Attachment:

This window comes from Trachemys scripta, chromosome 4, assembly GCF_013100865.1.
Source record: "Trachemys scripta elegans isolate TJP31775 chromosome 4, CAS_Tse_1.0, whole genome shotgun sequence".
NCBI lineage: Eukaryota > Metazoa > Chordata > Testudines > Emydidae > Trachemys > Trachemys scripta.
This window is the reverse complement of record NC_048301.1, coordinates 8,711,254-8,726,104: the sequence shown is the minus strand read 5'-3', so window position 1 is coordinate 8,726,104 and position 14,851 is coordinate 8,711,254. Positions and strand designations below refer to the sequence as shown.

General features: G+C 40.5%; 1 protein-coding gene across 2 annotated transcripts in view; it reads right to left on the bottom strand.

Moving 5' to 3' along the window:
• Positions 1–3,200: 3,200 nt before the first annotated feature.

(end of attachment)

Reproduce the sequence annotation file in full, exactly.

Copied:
This window comes from Trachemys scripta, chromosome 4, assembly GCF_013100865.1.
Source record: "Trachemys scripta elegans isolate TJP31775 chromosome 4, CAS_Tse_1.0, whole genome shotgun sequence".
NCBI lineage: Eukaryota > Metazoa > Chordata > Testudines > Emydidae > Trachemys > Trachemys scripta.
This window is the reverse complement of record NC_048301.1, coordinates 8,711,254-8,726,104: the sequence shown is the minus strand read 5'-3', so window position 1 is coordinate 8,726,104 and position 14,851 is coordinate 8,711,254. Positions and strand designations below refer to the sequence as shown.

General features: G+C 40.5%; 1 protein-coding gene across 2 annotated transcripts in view; it reads right to left on the bottom strand.

Moving 5' to 3' along the window:
• Positions 1–3,200: 3,200 nt before the first annotated feature.